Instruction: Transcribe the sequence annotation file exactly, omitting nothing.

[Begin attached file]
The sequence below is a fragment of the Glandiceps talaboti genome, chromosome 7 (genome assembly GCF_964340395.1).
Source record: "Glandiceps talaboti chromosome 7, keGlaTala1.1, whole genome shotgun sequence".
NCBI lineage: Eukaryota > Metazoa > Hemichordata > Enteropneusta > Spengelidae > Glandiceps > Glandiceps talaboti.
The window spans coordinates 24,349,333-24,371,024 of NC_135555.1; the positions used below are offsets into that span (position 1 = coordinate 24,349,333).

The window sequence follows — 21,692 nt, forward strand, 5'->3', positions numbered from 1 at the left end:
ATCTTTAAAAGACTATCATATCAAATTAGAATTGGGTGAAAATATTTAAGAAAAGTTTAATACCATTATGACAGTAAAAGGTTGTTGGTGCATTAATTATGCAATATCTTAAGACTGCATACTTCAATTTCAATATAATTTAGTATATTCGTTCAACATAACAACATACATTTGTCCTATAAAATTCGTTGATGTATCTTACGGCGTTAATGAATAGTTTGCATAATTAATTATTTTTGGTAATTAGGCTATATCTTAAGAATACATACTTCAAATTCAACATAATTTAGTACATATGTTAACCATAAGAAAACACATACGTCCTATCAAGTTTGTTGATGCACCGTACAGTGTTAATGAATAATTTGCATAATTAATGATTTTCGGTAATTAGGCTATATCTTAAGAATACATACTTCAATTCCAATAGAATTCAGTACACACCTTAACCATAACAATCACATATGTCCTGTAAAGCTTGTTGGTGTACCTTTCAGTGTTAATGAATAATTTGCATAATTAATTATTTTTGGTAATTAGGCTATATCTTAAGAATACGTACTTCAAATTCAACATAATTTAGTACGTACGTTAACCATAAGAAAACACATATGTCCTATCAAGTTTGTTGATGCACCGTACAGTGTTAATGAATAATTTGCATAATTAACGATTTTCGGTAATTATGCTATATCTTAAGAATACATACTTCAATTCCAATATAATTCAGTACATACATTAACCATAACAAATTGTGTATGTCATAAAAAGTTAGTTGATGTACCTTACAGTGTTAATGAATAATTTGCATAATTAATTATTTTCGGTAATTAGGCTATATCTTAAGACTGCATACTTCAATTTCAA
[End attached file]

The sequence below is a fragment of the Glandiceps talaboti genome, chromosome 7 (genome assembly GCF_964340395.1).
Source record: "Glandiceps talaboti chromosome 7, keGlaTala1.1, whole genome shotgun sequence".
NCBI lineage: Eukaryota > Metazoa > Hemichordata > Enteropneusta > Spengelidae > Glandiceps > Glandiceps talaboti.
The window spans coordinates 24,349,333-24,371,024 of NC_135555.1; the positions used below are offsets into that span (position 1 = coordinate 24,349,333).

The window sequence follows — 21,692 nt, forward strand, 5'->3', positions numbered from 1 at the left end:
ATCTTTAAAAGACTATCATATCAAATTAGAATTGGGTGAAAATATTTAAGAAAAGTTTAATACCATTATGACAGTAAAAGGTTGTTGGTGCATTAATTATGCAATATCTTAAGACTGCATACTTCAATTTCAATATAATTTAGTATATTCGTTCAACATAACAACATACATTTGTCCTATAAAATTCGTTGATGTATCTTACGGCGTTAATGAATAGTTTGCATAATTAATTATTTTTGGTAATTAGGCTATATCTTAAGAATACATACTTCAAATTCAACATAATTTAGTACATATGTTAACCATAAGAAAACACATACGTCCTATCAAGTTTGTTGATGCACCGTACAGTGTTAATGAATAATTTGCATAATTAATGATTTTCGGTAATTAGGCTATATCTTAAGAATACATACTTCAATTCCAATAGAATTCAGTACACACCTTAACCATAACAATCACATATGTCCTGTAAAGCTTGTTGGTGTACCTTTCAGTGTTAATGAATAATTTGCATAATTAATTATTTTTGGTAATTAGGCTATATCTTAAGAATACGTACTTCAAATTCAACATAATTTAGTACGTACGTTAACCATAAGAAAACACATATGTCCTATCAAGTTTGTTGATGCACCGTACAGTGTTAATGAATAATTTGCATAATTAACGATTTTCGGTAATTATGCTATATCTTAAGAATACATACTTCAATTCCAATATAATTCAGTACATACATTAACCATAACAAATTGTGTATGTCATAAAAAGTTAGTTGATGTACCTTACAGTGTTAATGAATAATTTGCATAATTAATTATTTTCGGTAATTAGGCTATATCTTAAGACTGCATACTTCAATTTCAA